Here’s the Eastern Bloc as you’ve never seen it before.
We’re used to seeing pictures of an abandoned, crumbling Soviet empire, but these Soviet-era postcards, dating from the 1960s to the 1980s, try to paint communism in a positive light.
Though it was undoubtedly an uphill struggle.
There are brutal hotels, dreary blocks of social housing and fearsome statues. An uncompromising landscape in anyone’s book.
The postcards all appear in the tome Brutal Bloc Postcards, published by Fuel, which says: ‘They offer a nostalgic yet revealing insight into social and architectural values of the time, acting as a window through which we can examine cars, people and of course, buildings. These postcards are at once sinister, funny, poignant and surreal.’
Scroll down for the Soviet Union – sunny side up, cement factories and all.
Sunseekers top up their tans in the garden of the recreational home of the Ministry of the Interior in the 1970s in Budapest, Hungary
The skyscraper of the Hotel Forum, snapped in 1975, towering above the other buildings in Warsaw, Poland
A group of well-dressed women walking past the Polytechnical Institute in Irkutsk in the USSR in 1972
A postcard of an image snapped in 1967 showing the base of the Ostankino Tower, a TV and radio tower in Moscow. It was the tallest free-standing structure in the world from 1967 to 1976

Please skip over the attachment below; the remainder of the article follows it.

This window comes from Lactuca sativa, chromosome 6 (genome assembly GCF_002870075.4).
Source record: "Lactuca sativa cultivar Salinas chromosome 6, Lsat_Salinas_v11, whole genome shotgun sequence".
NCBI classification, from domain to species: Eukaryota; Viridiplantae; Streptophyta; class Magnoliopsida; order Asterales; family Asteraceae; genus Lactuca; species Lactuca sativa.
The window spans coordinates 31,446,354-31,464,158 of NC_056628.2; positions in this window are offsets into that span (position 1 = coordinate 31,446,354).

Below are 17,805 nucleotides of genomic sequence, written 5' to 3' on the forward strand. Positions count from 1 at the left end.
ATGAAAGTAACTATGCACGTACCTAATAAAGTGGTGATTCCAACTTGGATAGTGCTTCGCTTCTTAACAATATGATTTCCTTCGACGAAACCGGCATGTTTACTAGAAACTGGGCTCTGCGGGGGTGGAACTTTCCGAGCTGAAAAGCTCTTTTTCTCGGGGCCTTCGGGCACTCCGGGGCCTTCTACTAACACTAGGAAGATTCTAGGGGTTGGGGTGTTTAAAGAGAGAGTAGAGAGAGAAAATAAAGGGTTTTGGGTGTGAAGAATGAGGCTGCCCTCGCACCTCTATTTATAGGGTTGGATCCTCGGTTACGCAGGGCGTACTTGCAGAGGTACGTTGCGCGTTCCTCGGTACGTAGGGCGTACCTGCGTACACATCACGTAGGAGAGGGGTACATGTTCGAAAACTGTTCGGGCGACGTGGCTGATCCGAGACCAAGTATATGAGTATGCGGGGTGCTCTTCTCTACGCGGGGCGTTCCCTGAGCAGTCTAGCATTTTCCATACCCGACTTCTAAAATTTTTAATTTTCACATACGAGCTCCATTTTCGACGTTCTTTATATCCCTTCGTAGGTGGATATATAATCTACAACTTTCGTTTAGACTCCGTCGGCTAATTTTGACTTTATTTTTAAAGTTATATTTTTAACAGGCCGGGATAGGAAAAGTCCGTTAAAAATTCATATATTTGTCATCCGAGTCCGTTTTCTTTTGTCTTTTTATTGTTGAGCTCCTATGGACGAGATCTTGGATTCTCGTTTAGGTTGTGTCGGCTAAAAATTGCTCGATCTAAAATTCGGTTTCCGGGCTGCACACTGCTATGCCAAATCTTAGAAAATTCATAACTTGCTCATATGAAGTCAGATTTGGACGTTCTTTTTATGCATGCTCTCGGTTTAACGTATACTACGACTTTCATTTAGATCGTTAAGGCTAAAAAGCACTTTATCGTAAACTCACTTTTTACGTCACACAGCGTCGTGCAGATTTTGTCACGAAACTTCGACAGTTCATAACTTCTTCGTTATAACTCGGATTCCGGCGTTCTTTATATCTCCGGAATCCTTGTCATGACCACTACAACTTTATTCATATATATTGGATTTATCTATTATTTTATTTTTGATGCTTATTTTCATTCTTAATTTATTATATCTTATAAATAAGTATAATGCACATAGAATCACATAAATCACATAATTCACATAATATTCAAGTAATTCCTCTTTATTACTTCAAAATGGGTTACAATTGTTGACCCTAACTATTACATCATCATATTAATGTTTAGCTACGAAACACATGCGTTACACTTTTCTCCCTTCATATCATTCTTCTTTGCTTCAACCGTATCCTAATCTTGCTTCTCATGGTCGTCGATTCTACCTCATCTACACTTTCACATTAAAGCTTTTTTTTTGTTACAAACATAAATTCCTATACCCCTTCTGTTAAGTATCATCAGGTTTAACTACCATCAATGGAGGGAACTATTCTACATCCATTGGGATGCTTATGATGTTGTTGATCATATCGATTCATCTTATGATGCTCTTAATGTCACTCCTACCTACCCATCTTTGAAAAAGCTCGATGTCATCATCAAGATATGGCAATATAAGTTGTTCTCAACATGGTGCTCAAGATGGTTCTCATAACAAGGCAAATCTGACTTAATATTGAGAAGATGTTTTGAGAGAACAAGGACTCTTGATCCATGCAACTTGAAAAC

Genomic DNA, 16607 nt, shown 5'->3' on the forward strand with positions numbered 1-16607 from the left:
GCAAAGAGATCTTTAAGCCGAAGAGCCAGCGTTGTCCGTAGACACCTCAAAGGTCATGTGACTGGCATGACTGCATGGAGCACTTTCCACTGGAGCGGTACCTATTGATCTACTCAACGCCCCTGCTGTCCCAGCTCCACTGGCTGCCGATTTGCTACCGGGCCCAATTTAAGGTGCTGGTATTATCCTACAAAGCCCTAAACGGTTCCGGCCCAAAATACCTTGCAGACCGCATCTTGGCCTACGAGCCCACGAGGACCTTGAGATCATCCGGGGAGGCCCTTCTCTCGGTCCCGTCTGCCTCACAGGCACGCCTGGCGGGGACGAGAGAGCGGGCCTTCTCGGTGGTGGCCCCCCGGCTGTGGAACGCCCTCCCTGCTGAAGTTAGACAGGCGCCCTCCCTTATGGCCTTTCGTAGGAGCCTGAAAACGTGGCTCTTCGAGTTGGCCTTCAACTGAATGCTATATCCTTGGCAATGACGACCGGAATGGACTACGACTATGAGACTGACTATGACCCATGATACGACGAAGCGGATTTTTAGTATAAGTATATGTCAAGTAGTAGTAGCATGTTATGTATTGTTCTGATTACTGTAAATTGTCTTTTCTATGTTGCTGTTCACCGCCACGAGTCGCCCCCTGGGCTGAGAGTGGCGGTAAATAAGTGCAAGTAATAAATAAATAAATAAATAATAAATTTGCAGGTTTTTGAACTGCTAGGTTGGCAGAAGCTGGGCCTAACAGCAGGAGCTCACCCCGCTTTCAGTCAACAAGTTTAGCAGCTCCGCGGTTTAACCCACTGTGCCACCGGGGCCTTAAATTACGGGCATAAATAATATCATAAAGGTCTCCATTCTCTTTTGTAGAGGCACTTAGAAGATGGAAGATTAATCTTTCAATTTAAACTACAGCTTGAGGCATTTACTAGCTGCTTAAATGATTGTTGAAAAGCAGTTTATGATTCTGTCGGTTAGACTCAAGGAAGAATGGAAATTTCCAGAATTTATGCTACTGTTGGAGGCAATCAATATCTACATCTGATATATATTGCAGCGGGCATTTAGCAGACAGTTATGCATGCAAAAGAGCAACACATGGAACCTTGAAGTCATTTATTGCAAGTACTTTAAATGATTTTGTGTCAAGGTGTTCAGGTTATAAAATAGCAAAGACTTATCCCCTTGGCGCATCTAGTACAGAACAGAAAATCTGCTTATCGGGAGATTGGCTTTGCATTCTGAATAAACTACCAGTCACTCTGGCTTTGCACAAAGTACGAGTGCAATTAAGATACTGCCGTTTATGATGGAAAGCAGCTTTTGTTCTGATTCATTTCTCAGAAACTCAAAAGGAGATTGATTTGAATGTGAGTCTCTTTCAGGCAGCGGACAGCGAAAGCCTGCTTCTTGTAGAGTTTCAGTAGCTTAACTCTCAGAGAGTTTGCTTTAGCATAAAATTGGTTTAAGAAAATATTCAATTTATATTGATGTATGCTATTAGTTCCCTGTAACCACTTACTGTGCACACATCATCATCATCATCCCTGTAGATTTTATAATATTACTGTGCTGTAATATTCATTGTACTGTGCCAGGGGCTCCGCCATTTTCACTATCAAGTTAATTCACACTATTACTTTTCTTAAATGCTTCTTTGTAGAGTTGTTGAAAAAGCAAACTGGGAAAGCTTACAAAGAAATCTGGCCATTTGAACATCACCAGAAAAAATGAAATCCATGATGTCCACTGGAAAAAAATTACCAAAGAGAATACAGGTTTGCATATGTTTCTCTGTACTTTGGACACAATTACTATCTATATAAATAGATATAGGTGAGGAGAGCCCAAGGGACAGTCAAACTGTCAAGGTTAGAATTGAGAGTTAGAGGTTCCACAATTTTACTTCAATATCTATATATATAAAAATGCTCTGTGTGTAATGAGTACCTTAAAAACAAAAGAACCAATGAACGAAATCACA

Children gather around the monument to V. I. Lenin in 1978 in the Latvian city of Jūrmala, left. Pictured right is the Flower of Life Memorial in the Vsevolozhsky District of the USSR in 1968
A stark residential housing tower pictured in the late 1970s in Chișinău, Moldova, also makes the fascinating book
The ‘Proletarian’ Cement Works, pictured in 1968 in Novorossiysk in the USSR, left. Pictured right is the Salut Hotel in 1985, Kiev, Ukraine
The almost space-ship like Buzludzha Monument pictured in 1974 in the Central Balkan Mountains of Bulgaria
The fascinating images are just some of the postcards featured in Brutal Bloc Post, which is published by Fuel